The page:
University of Wisconsin-Madison researchers are taking up a tricky task after last Tuesday’s election: figuring out whether the presence of the state’s voter ID requirement affected who voted. The study will seek to determine what would have happened if the election had been run in a different way and voters had not been required to show an approved ID before casting their ballots — never an easy proposition for academics or anyone else. Democrats have speculated that the presence of voter ID might have been one factor contributing to the lower turnout among African-Americans and young people in Milwaukee County, but Republicans have rejected those assertions as unfounded. “That is what we are trying to determine,” said Ken Mayer, a UW-Madison political science professor who is leading the study. “Right now, I’d say the survey is designed to capture any problems that might have occurred.” Mayer has served as an expert witness for opponents of the voter ID law in past litigation of the requirement.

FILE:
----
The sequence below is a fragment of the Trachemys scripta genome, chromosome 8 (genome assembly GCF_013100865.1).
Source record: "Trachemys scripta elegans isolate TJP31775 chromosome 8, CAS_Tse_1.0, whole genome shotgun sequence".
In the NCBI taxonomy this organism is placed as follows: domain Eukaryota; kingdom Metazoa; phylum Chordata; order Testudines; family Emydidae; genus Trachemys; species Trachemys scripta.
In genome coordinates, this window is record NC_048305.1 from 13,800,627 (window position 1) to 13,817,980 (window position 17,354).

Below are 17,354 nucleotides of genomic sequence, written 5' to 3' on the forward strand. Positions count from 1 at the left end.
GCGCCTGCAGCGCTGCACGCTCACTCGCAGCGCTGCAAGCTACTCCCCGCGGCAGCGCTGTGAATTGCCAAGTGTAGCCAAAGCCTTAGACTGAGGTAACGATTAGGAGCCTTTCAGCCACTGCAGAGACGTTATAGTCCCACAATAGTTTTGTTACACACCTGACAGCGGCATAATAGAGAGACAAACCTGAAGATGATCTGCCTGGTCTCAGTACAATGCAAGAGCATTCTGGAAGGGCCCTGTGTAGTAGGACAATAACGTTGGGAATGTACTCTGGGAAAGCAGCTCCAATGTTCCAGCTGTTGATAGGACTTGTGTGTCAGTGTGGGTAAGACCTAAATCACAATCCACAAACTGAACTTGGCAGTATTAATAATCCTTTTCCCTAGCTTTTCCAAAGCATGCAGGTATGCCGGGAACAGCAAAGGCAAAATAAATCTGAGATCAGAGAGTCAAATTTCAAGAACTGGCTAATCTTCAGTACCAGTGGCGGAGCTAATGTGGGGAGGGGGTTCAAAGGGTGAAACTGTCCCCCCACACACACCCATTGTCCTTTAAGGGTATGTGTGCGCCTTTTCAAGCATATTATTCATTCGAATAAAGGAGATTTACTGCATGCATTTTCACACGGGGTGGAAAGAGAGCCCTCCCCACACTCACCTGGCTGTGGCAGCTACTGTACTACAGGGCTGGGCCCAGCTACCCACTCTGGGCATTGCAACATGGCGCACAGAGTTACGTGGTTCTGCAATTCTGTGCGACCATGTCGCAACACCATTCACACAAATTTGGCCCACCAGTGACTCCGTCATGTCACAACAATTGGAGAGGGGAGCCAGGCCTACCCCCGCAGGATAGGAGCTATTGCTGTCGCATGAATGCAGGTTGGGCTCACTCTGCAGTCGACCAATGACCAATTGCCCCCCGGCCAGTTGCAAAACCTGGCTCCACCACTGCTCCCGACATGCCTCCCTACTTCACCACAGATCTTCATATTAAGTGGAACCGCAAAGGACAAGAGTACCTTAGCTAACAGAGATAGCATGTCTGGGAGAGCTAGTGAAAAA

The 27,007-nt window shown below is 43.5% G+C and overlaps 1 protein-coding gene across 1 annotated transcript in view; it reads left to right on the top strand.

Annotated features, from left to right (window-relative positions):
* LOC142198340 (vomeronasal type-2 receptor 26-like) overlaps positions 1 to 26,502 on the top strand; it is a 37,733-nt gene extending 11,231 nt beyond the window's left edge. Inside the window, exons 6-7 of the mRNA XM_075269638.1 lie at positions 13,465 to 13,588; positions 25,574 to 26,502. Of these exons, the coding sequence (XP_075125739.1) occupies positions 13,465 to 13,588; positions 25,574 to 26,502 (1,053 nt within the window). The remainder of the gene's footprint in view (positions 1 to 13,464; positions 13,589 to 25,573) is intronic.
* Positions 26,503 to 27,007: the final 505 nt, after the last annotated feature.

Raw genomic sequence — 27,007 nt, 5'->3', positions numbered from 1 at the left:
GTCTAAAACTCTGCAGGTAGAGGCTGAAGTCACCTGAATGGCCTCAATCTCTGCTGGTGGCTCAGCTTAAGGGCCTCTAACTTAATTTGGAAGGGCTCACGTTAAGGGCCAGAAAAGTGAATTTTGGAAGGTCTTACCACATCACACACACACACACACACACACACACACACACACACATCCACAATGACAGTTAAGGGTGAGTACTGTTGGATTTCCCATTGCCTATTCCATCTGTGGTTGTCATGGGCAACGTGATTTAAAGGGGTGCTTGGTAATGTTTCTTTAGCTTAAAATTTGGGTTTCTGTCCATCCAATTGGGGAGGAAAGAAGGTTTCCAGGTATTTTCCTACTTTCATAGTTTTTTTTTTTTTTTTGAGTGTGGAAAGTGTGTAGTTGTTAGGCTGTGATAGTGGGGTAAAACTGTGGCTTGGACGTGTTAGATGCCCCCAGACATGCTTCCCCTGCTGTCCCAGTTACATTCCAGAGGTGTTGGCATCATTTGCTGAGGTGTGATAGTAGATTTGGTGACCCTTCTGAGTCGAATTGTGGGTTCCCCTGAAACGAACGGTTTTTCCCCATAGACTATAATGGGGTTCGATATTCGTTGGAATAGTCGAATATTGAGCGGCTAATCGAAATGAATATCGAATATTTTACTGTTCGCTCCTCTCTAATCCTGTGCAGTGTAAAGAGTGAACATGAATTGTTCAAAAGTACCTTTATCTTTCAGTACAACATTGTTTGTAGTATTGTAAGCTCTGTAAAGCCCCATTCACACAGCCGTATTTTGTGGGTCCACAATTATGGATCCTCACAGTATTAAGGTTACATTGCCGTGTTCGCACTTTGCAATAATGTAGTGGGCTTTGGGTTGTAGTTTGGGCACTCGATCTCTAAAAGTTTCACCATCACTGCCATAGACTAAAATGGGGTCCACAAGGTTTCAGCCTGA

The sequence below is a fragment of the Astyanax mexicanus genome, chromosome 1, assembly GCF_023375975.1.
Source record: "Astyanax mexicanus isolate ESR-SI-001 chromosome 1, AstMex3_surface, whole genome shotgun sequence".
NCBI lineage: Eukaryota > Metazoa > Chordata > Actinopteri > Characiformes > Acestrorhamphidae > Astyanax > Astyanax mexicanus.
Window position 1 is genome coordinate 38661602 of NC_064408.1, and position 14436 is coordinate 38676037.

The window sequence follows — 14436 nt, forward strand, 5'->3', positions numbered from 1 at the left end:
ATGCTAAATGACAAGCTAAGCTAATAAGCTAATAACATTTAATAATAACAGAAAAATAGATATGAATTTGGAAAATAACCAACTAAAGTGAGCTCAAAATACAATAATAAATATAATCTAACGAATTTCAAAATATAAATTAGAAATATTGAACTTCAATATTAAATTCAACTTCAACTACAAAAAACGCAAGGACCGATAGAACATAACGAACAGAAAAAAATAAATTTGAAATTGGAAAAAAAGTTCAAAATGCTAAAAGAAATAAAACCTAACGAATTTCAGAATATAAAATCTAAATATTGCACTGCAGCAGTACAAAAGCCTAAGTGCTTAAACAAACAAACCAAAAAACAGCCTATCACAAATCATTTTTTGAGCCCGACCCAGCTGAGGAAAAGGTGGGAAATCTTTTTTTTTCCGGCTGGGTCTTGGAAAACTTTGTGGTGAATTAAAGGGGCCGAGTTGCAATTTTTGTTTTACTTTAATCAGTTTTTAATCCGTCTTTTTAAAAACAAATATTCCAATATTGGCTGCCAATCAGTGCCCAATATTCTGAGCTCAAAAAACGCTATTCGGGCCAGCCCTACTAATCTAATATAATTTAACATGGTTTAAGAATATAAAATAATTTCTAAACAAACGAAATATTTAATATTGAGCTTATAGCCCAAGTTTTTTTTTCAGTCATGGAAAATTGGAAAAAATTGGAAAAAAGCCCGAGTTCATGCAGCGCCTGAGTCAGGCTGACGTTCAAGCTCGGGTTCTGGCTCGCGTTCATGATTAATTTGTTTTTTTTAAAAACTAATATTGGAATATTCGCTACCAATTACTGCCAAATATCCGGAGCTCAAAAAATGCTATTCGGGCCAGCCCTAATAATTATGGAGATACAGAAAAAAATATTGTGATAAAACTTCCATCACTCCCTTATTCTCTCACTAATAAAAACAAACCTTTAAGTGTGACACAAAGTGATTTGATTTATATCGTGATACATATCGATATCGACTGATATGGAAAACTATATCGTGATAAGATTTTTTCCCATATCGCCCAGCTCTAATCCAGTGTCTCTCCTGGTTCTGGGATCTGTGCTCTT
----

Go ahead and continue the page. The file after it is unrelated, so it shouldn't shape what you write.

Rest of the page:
The researchers are working with the clerks of the state’s two largest counties on the $44,000 study, which is being largely paid for by Dane County taxpayers with some additional money from Milwaukee County.
In Wisconsin, about 66% of the state residents who are old enough to vote did so last week. That was down almost 4 percentage points from the 2012 presidential election.
In Milwaukee County, the drop was especially sharp, with nearly 60,000 fewer votes cast compared with 2012. In Dane County, about 7,000 more ballots were cast, though that was still a smaller percentage of those registered to vote in the growing county.
Full Article: UW researchers to study voter ID effect.